What an awesome week! We have followed, and participated in, so many great conversations about the important work of teaching students how to interact responsibly and productively with technology. We hope you've enjoyed our series of posts and tweets about digital citizenship; we would love to hear any experiences or tips you have about teaching tomorrow's digital citizens.
A few important points resonated this week, through conversations or posts we found. It is interesting to us that the most salient points have implications for teachers and students--and the community at large. We are all students of digital citizenship lessons; we all can learn something to make our use of the internet more responsible, more productive, and more respectful.
Walk the Walk
One key point we heard again and again was that educators (and adults in general) need to be cognizant of their own digital behavior. There was a lot of discussion about the concept of a digital footprint—the culmination of all of our online activity, all of which could be found without our consent. A good way to conceptualize this is to think about suddenly becoming widely known through the media but unable to speak for yourself. What is the story your online persona would tell? How could the pictures and tweets and interactions online publicly be construed to portray you? Do they paint an accurate picture?
Serving as an educator implies many responsibilities, one of which is serving as a role model to students. We all need to recognize that the idea of separate personal and professional digital footprints—that is, two distinct footprints—is all but non-existent today. Consider the interconnected nature of social media outlets and just how much privacy locking accounts gets you. Simply admonishing students to be aware of their own digital footprint is not enough if a teacher then tweets something unkind, something damaging to her own reputation. Not only does this set a bad example, it also gives students tacit permission to follow these hostile or self-destructive role models. If the teacher does it, why can't I? As Leslie Pralle Keehn (@LPralleKeehn) noted this week:
In most cases, being thoughtful and deliberate in what you share is a better course than relying on the often false sense of security that private accounts provide. Most teachers grew up in an education system devoid of social media, at a time when "digital citizenship" wasn't even a concept! Writing for Edsurge, Aliza Aufrichtig perhaps put it best when she noted that Digital Citizenship is an Opportunity for Educators and Students to Learn Together.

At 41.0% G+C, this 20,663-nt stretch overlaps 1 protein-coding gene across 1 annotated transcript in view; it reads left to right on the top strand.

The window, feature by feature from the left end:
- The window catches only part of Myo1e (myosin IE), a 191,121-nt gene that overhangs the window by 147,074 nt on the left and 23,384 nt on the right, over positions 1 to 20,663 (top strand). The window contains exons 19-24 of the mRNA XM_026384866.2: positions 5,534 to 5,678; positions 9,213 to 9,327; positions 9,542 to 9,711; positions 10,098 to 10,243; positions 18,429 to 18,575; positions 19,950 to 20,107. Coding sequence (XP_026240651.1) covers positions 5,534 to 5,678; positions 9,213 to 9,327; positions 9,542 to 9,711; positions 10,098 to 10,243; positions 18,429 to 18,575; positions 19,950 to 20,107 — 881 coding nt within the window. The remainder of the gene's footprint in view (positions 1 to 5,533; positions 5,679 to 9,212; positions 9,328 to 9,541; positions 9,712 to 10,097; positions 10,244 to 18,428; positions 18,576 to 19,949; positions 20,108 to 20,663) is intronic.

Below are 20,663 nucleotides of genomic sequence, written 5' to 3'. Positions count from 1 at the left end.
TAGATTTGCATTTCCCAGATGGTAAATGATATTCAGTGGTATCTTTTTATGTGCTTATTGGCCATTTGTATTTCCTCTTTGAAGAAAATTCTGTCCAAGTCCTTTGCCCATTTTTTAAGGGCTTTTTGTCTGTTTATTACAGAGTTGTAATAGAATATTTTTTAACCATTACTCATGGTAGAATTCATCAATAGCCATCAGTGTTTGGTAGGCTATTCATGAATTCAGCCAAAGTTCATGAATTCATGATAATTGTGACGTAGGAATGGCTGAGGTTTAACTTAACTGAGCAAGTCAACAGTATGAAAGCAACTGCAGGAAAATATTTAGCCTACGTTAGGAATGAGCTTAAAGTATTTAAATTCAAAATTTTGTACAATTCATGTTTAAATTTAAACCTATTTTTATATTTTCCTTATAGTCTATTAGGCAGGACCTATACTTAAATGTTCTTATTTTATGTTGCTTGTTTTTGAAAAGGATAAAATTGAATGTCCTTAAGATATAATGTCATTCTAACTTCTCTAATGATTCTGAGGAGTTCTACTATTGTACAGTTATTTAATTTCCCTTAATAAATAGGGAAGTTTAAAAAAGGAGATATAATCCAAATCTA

Critically Evaluate Sources
Teaching kids to dig deeper on internet "facts" to evaluate sources and copyrights is another key part of digital citizenship puzzle. As educators and adults, we must not blindly re-tweet and pass on information. As each tweet becomes an indelible part of your permanent digital footprint, make sure you read the whole article and evaluate the sources before re-tweeting and thereby personally endorsing the content.
But don't just take our word for it, Abraham Lincoln himself apparently had strong thoughts on the issue:
Cyberbullying and inappropriate digital interactions are a sad byproduct of social media's prevalence. A strong digital citizenship education can strive to overcome these problems. Digital citizenship curriculum lessons often focus on the fair and kind use of social media, asking users to think before they post updates, asking students to consider, "Will this make readers feel jealous, or will it embarrass my friends?" or "Could this update be seen as over-sharing details that no one cares about?" While some of this might feel mundane or even outside the purview of traditional school curriculum, navigating the rocky and uncharted waters of the social internet is challenging for students. They benefit from clear guidance and good behavior models.
"Think before you post" is a simple, strong mantra to follow. This video, available on Commonsense Media's Digital Citizenship website, outlines basic rules for students of all ages. It's an excellent guide to begin a discussion on how to share the appropriate amount of details in a safe way while considering the reactions to a post.
Use The Power of the Internet for Good
The well-documented power of social media and the internet is a huge gift to today's students, providing unprecedented levels of information and the ability to communicate instantly. The obvious next concern is how will this power be used?
For educators, this means participating in social media. If you have a blog, read other blogs and comment on them, share them, and interact. The beauty of the social internet is the ability to have valuable interactions with others; this depends on each participant's willingness to give and get information. The more educators in this information ecosystem, the better! We (@SASEducator and right here on the blog) love being part of it and are learning how to contribute more and more. We challenge each of you to use the available resources and platforms in ways that lift up others, help others, and communicate truth.
Last Thought: Every Week Should be Digital Citizenship Week!
While it is vitally important and exciting to have a week focused on digital citizenship, educators can't stop there. Digital citizenship needs to become an ingrained, inseparable part of the curriculum for today's kids, at every grade level. Every week should be digital citizenship week because students need varied skills and ongoing support to stay safe and prosper.